Hospice and Palliative Care
Please note: We are currently reorganizing and adding new content to this section of our website. Updates will be complete by June 2018.
The goal of Hospice and Palliative Care is to relieve suffering and improve the quality of life for people who are living with or dying from an advanced illness, or are bereaved.
Hospice Palliative Care strives to provide comfort and dignity for the person living with the life-threatening illness and their family/caregiver. Family is defined as whoever the person chooses and may include relatives, partners and friends.
What is involved in palliative care?
- Pain management
- Symptom management
- Social, psychological, emotional and spiritual support
- Caregiver support
- Bereavement support
We hope you find the following links useful. Please do not hesitate to contact us if we can help in any way.
Caregiver Tele-Connect (also known as CTC) is a unique initiative aimed at supporting caregivers who are caring for someone with a life-limiting illness. Using a teleconferencing format, a Caregivers Nova Scotia facilitator leads weekly support groups providing emotional support, information, and educational resources.
Palliative Care - this section of the Nova Scotia Cancer Care Program's website (formally Cancer Care Nova Scotia) provides useful information for caregivers and family members about what palliative care is and how to access it.
Palliative Home Care - Palliative Home Care is compassionate end-of-life care which is provided to an individual who is terminally ill. Services may include Nursing, Home Support, and the Palliative Home Care Medication Coverage program.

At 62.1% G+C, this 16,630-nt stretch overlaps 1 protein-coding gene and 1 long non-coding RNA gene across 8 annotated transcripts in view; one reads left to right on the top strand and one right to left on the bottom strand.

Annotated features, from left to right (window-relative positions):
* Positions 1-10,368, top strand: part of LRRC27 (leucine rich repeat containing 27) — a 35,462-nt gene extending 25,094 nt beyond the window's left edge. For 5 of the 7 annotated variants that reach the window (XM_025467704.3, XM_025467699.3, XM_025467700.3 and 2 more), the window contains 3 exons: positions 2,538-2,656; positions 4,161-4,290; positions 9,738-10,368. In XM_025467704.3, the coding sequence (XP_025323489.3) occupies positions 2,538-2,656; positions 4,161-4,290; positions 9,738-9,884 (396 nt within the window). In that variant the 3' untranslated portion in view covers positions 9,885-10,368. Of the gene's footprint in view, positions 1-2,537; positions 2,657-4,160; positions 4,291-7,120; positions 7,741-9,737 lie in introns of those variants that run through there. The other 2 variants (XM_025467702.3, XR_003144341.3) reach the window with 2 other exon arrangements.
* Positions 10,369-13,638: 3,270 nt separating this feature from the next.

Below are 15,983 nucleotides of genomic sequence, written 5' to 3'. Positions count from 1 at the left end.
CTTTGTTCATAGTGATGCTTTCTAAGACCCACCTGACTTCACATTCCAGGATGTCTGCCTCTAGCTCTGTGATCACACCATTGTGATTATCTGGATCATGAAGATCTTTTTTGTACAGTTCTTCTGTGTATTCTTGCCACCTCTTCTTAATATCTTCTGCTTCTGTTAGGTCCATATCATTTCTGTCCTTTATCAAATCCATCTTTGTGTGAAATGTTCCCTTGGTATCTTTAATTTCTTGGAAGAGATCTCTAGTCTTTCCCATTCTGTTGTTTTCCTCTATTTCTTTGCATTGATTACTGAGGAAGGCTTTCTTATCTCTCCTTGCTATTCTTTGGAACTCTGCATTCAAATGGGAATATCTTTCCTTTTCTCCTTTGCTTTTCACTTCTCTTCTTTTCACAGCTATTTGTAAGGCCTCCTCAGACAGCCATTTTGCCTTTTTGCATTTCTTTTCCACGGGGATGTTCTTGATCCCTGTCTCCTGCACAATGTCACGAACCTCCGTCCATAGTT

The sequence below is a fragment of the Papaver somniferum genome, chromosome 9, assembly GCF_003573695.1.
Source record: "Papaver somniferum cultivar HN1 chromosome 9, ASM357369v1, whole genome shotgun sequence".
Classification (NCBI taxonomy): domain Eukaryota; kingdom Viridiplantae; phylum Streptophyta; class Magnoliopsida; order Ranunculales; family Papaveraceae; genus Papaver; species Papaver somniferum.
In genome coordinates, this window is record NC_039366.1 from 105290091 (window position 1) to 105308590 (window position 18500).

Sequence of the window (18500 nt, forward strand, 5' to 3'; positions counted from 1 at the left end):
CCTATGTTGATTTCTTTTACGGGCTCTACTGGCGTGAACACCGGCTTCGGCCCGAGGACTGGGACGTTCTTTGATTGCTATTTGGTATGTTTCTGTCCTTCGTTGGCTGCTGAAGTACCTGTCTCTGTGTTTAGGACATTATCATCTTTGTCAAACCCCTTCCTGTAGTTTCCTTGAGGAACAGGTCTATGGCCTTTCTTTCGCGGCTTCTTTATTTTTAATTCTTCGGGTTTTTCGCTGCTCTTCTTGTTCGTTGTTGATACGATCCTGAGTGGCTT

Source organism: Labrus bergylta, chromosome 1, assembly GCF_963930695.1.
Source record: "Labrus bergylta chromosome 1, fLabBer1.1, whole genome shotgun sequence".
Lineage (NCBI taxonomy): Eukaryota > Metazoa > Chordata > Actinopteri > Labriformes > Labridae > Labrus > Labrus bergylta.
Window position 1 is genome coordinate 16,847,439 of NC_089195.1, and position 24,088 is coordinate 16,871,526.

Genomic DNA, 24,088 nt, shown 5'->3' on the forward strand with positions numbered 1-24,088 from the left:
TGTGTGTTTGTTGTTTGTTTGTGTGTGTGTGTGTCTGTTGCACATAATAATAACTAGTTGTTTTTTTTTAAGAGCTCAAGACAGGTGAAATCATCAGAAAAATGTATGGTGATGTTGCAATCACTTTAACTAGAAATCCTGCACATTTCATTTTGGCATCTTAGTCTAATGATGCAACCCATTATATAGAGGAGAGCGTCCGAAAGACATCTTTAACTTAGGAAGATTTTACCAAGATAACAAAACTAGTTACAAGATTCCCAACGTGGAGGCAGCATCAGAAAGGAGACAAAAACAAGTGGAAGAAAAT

Preparing for Death and Dying - This Guide was created for people with a life-limiting illness, their family, and their friends. It was developed by the NS Dept. of Health and Wellness in collaboration with Cancer Care Nova Scotia and others. It covers making plans, what changes to expect, helpful services, and information for caregivers.
Advance Care Planning - means having discussions with family and friends, especially a Substitute Decision Maker – the person who will speak on behalf of the patient when he or she cannot. Planning may also include writing down wishes, and may even involve talking with healthcare providers, and financial and legal professionals. Before visiting their website, you may want to view these two videos:
Speak Up - Advance Care Planning and ACP Conversations.
Canadian Virtual Hospice - provides information and support on palliative and end-of-life care, loss, and grief.
Canadian Hospice Palliative Care Association - is the national voice for hospice and palliative care in Canada.
Colchester East Hants Hospice Society - provides care and support to families as they face serious illness, death, and grief.
Hospice Palliative Care Society of Cape Breton County - supports and promotes compassionate care for individuals and their loved ones who are living with a life-threatening illness.
Hospice Society of Greater Halifax - supports people affected by a life-limiting illness, death, and bereavement.
Nova Scotia Hospice Palliative Care Association - is the provincial body for hospice and palliative care.
Nova Scotia Hospice Palliative Care Directory (2013) - a provincial directory of palliative service care providers.